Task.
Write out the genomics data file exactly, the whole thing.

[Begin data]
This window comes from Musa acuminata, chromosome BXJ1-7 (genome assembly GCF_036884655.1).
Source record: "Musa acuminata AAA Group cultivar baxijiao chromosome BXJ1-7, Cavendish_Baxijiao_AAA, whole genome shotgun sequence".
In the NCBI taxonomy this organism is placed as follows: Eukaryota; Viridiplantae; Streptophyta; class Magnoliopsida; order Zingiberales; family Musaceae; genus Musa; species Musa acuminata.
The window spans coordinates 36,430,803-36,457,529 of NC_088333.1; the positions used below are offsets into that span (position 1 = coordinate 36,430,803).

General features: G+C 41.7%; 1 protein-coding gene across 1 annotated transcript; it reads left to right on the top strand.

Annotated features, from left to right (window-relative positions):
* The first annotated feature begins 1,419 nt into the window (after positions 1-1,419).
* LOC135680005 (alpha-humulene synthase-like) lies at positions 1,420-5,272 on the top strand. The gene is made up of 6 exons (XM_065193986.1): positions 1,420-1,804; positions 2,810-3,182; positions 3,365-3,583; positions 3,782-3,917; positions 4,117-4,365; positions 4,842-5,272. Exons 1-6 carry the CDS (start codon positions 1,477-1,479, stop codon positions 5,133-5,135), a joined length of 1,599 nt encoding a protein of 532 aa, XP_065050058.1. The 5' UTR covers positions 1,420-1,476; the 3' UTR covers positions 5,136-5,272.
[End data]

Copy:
This window comes from Musa acuminata, chromosome BXJ1-7 (genome assembly GCF_036884655.1).
Source record: "Musa acuminata AAA Group cultivar baxijiao chromosome BXJ1-7, Cavendish_Baxijiao_AAA, whole genome shotgun sequence".
In the NCBI taxonomy this organism is placed as follows: Eukaryota; Viridiplantae; Streptophyta; class Magnoliopsida; order Zingiberales; family Musaceae; genus Musa; species Musa acuminata.
The window spans coordinates 36,430,803-36,457,529 of NC_088333.1; the positions used below are offsets into that span (position 1 = coordinate 36,430,803).

General features: G+C 41.7%; 1 protein-coding gene across 1 annotated transcript; it reads left to right on the top strand.

Annotated features, from left to right (window-relative positions):
* The first annotated feature begins 1,419 nt into the window (after positions 1-1,419).
* LOC135680005 (alpha-humulene synthase-like) lies at positions 1,420-5,272 on the top strand. The gene is made up of 6 exons (XM_065193986.1): positions 1,420-1,804; positions 2,810-3,182; positions 3,365-3,583; positions 3,782-3,917; positions 4,117-4,365; positions 4,842-5,272. Exons 1-6 carry the CDS (start codon positions 1,477-1,479, stop codon positions 5,133-5,135), a joined length of 1,599 nt encoding a protein of 532 aa, XP_065050058.1. The 5' UTR covers positions 1,420-1,476; the 3' UTR covers positions 5,136-5,272.